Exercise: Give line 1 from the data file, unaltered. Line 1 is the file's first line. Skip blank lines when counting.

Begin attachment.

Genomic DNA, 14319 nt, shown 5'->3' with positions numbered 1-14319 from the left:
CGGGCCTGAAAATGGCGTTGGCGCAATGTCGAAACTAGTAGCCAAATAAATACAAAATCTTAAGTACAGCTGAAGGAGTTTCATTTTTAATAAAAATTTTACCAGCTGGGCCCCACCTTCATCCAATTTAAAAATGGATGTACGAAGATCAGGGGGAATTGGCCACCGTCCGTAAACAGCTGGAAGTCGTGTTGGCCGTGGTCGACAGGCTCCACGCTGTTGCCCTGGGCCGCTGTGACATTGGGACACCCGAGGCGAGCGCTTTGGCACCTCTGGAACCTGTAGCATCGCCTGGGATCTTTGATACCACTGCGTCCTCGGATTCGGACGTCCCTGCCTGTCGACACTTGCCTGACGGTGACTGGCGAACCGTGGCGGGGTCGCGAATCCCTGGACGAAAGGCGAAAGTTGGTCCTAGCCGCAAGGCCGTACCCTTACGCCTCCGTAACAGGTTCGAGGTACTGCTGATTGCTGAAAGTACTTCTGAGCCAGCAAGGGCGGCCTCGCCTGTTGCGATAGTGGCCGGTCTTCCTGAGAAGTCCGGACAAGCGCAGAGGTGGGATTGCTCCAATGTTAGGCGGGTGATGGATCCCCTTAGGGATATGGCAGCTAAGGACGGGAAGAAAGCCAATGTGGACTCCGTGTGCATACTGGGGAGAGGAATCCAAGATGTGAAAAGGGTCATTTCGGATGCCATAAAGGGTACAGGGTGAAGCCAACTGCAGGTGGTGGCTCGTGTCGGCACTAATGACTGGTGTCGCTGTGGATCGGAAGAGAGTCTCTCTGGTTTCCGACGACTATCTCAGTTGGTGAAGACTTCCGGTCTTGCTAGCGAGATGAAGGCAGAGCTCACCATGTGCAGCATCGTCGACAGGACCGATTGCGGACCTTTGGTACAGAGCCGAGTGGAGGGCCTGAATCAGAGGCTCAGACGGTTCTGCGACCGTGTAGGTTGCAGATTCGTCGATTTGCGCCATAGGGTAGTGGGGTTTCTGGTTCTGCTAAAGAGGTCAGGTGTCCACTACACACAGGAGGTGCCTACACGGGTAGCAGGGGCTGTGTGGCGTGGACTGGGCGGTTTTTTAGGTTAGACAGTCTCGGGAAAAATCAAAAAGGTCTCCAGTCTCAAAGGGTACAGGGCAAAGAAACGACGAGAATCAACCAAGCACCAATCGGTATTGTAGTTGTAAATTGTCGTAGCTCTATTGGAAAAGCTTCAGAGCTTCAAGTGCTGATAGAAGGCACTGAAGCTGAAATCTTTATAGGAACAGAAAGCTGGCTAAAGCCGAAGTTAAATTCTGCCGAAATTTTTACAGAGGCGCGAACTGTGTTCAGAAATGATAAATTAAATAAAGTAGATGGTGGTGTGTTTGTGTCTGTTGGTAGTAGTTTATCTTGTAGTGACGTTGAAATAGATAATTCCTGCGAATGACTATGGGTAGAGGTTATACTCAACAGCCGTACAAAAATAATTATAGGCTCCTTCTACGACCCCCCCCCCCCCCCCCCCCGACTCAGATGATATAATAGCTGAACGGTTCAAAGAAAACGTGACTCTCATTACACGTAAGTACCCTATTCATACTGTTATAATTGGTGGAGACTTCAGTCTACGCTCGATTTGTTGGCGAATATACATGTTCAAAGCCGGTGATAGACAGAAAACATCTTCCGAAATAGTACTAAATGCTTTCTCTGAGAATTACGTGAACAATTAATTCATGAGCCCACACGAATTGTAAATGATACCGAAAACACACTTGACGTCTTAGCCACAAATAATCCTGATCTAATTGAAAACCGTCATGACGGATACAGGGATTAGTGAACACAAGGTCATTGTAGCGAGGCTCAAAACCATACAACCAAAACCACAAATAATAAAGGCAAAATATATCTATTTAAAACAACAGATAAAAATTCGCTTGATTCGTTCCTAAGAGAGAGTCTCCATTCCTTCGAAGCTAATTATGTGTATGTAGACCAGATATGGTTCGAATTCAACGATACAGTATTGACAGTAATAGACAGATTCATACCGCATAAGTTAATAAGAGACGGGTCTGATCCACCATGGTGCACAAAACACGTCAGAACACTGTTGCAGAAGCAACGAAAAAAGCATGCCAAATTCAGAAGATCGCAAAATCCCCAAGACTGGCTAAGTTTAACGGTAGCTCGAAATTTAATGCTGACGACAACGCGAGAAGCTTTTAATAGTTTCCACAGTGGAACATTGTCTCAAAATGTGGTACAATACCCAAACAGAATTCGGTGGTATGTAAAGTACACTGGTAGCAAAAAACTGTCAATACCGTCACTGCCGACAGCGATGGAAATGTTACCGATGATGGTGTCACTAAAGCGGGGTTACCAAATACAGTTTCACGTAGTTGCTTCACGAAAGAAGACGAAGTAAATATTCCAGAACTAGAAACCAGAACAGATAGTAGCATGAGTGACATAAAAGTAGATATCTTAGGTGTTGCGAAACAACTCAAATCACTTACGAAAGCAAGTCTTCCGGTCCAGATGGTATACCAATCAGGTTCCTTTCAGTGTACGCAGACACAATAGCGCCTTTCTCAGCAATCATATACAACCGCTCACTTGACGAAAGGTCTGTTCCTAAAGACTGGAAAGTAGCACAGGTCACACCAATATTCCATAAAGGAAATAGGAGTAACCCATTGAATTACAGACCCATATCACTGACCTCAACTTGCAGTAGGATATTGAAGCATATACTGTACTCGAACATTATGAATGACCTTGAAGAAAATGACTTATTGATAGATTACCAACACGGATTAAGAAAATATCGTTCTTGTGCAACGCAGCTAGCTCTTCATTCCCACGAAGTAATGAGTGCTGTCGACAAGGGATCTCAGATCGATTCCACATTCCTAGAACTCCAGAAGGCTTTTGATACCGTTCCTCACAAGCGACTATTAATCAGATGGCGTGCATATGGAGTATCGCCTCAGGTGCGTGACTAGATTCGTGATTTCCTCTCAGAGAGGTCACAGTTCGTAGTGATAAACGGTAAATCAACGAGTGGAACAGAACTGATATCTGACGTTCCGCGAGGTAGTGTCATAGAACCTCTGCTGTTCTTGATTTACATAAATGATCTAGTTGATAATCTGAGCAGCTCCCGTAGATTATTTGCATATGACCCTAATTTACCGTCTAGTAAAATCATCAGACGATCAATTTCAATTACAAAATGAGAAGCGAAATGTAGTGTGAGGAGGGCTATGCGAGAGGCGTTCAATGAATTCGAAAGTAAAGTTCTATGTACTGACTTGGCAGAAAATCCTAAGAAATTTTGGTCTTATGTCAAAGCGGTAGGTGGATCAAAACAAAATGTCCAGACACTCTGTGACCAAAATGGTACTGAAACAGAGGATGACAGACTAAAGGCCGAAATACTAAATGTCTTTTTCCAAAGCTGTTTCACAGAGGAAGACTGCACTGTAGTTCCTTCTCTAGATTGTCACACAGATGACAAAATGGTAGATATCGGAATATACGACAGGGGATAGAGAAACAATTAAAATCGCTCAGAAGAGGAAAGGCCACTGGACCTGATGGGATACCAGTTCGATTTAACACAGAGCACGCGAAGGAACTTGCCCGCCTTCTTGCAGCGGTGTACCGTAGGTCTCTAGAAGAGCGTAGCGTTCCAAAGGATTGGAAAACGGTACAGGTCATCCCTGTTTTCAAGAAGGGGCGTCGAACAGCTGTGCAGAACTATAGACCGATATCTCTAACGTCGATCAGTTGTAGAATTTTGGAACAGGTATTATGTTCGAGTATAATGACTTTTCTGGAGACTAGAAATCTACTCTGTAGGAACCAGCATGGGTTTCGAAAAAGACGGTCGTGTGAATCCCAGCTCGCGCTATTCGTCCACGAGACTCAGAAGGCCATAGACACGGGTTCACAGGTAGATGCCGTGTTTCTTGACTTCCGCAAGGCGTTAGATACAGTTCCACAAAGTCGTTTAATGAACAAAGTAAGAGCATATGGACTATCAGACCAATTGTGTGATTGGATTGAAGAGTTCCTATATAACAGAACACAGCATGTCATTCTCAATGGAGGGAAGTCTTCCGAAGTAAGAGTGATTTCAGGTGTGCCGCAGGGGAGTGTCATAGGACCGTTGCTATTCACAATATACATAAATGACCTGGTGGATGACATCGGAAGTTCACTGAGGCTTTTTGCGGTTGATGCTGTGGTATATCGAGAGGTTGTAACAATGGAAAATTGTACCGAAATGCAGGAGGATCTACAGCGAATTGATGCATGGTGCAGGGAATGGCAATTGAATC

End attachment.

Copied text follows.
Genomic DNA, 14319 nt, shown 5'->3' with positions numbered 1-14319 from the left: